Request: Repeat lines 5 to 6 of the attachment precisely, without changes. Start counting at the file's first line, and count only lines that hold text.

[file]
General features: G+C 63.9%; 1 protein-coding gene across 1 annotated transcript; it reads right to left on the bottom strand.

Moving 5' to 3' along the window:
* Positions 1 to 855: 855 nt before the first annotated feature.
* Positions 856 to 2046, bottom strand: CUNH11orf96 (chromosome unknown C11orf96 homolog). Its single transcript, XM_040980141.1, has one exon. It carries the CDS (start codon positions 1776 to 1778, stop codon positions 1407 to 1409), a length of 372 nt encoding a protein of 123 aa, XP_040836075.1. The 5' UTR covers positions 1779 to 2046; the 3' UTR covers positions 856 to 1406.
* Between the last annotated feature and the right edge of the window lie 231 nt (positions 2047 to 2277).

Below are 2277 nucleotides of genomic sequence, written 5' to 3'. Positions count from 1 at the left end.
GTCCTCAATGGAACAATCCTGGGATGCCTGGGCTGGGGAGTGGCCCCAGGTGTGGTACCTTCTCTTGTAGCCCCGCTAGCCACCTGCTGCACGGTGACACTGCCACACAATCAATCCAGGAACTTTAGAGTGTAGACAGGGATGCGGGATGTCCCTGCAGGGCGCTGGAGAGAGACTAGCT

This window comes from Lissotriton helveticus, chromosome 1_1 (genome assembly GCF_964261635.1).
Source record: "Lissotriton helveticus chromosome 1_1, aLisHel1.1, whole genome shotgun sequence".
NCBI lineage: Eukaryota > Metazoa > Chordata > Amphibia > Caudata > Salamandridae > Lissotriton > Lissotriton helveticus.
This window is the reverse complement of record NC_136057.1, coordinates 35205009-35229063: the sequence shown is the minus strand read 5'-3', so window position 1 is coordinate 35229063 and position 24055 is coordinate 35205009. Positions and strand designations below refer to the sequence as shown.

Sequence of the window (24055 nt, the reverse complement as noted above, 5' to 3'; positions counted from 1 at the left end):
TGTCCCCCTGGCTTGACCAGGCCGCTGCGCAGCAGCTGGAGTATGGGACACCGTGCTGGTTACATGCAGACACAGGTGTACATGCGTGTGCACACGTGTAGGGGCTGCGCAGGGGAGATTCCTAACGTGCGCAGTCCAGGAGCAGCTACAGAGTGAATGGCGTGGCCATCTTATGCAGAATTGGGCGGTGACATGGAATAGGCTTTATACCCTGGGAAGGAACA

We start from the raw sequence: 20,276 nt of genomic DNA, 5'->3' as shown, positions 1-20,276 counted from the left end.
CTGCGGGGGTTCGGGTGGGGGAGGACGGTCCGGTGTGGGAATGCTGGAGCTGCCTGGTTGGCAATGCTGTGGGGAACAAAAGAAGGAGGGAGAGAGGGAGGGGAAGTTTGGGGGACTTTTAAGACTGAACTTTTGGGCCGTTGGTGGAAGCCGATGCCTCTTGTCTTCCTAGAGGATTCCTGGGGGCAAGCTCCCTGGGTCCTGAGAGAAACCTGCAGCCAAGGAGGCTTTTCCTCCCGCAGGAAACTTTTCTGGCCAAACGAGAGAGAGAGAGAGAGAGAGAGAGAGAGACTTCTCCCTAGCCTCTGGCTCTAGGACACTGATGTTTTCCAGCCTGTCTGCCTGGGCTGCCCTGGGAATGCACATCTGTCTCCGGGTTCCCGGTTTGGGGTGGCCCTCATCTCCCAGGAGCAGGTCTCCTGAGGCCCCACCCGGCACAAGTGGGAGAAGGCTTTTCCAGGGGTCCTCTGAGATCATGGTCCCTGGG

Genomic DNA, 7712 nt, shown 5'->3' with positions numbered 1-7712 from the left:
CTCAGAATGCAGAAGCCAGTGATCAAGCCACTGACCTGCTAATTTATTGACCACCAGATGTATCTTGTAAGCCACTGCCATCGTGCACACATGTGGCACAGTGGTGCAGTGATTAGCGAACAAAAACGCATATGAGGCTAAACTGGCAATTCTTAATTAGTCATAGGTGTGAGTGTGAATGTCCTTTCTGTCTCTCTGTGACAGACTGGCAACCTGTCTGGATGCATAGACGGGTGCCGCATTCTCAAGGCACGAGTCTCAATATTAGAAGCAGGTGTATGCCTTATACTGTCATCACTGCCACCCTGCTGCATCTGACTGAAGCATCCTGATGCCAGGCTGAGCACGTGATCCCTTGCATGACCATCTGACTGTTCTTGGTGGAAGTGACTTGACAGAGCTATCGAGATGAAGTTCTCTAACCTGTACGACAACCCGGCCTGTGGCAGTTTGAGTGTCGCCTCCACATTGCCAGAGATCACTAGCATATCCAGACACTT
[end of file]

* Between the last annotated feature and the right edge of the window lie 231 nt (positions 2047 to 2277).

Below are 2277 nucleotides of genomic sequence, written 5' to 3'. Positions count from 1 at the left end.